The Godfather of Cigars: Ernesto Perez-Carrillo

If you want to learn all there is to know about cigars, Ernesto is your man.

Ernesto Perez-Carrillo Jr. has got tobacco in his blood.

His grandfather made cigar rolling his life’s work in Cuba, and his father followed suit. After decades of ups and downs, including a move to Miami, Ernesto Jr. joined and began running his father's operation – all before the age of 30.

The business grew slowly but surely as Ernesto learned the ropes of the industry. That is, until the early '90s when the company encountered a boom thanks to some critical acclaim and a surge in demand. Production expanded, and Ernesto sold the company to work alongside a larger manufacturer with entire libraries of tobacco.

In 2009, the family business began anew as Ernesto teamed up with his son and daughter to form a new company: E.P. Carrillo. They’ve since gone from an unknown, small-time group of a few dedicated rollers and experts to receiving rave reviews on their greatly expanded line.

Simply put: the man knows his cigars. After selecting a custom blend for our Churchill box, Ernesto taught us a thing or two about his area of expertise.

What drew you to cigar making, other than family ties?

I’ve been in the business 40 years, and in the beginning you start with a description to show what the cigar is about – but it’s all subjective. The more you read them, the more subjective it seems: people claim their cigars taste like alfalfa, or chocolate, or rum, or whatever. Tobacco is tobacco and that’s what it should taste like, but I thought, "There’s got to be a reason people say that."

Why do people smoke certain cigars, and what does it do for them? Is it a power, a status, an enjoyment? I want to understand it more, as I work with different climates and areas. That’s what inspires me – not to get more market share, or anything like that. That doesn’t make sense. A cigar has got to be unique, something that people are going to enjoy because of what it is.

How much variation is possible?

You can make hundreds of blends with different tobaccos. Just by changing the zone in each country, or the seed, you’re going to get different tobaccos. I’ve found that the most important thing for taste and complexity, though, is the wrapper. You can use different wrappers from Connecticut, Cuba, or wherever for a completely different cigar. That’s what’s so challenging about making a new one: to get the right blend, you have to keep using the new tobaccos to find what you’re looking for.

Is it possible to aim for different flavors?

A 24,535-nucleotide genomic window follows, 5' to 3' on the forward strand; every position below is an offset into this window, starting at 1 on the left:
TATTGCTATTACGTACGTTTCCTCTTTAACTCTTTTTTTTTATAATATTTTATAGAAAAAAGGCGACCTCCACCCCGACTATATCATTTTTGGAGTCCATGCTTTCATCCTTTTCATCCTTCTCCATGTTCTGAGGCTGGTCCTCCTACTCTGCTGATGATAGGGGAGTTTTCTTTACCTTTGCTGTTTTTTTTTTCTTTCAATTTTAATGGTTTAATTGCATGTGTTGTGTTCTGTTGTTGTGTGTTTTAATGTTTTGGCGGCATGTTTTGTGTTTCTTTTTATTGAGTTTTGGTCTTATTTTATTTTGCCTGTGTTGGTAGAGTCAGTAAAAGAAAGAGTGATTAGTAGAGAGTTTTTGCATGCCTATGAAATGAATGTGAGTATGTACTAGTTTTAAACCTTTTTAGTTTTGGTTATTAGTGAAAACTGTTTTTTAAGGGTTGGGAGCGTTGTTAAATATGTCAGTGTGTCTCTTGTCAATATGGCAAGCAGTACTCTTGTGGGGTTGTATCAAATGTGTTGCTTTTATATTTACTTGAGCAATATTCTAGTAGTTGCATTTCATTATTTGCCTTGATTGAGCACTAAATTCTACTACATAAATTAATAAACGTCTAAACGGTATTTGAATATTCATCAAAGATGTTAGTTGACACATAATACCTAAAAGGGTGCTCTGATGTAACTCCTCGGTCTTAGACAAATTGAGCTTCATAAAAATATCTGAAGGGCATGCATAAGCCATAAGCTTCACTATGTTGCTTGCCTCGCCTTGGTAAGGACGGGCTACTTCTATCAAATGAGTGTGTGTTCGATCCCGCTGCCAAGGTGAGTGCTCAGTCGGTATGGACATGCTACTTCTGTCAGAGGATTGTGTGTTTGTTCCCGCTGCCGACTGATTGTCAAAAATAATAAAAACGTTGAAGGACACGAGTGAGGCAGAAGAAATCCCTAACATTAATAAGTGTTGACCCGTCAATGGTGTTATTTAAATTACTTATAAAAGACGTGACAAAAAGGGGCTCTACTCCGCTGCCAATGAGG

It’s all subjective, but I don’t ever make a cigar that doesn’t mean anything. From the minute you light it up, I want to make sure you’re going to see that there’s something different. You’re not copying anybody, or even yourself. It’s got to be unique to that cigar. I don’t find, personally, that any real flavors can come through in a cigar – it’s only about taste, mildness, and complexity. The way the cigar’s taste changes as you’re smoking has a lot to do with the types of tobacco we use. I can focus on getting a certain tobacco taste and strength, but not necessarily a certain flavor or pairing aspect.

What’s the selection process like for choosing the right tobacco blend?

We use different kinds of tobaccos from three different regions. When I’m going to work on a new blend, I’m looking at tobacco by going on trips to the fields, where they cure and age the tobacco in processing houses. When I see something that will be unique, or will complement a blend I already have, that’s how the process starts. It’s a question of constantly working, tweaking blends, and always working to improve what you have now. Or coming up with new blends based on what we have in inventory, which we also do.

I like to do it constantly — looking for a certain taste, strength, or concept. Going into a concept, I’m not looking for minor specifics, like "it’s going to be strong," or "it’s going to taste like chocolate or vanilla." Rather I’m looking for how someone will feel when they smoke it. Not just in their palate, but in their body. It’s a challenge to arrive at that moment. I want people to say something like, ‘When I smoked that cigar, I felt like I was on vacation in the mountains.’ Or if someone smokes a certain blend with their brother or father, that they felt something special in that moment.

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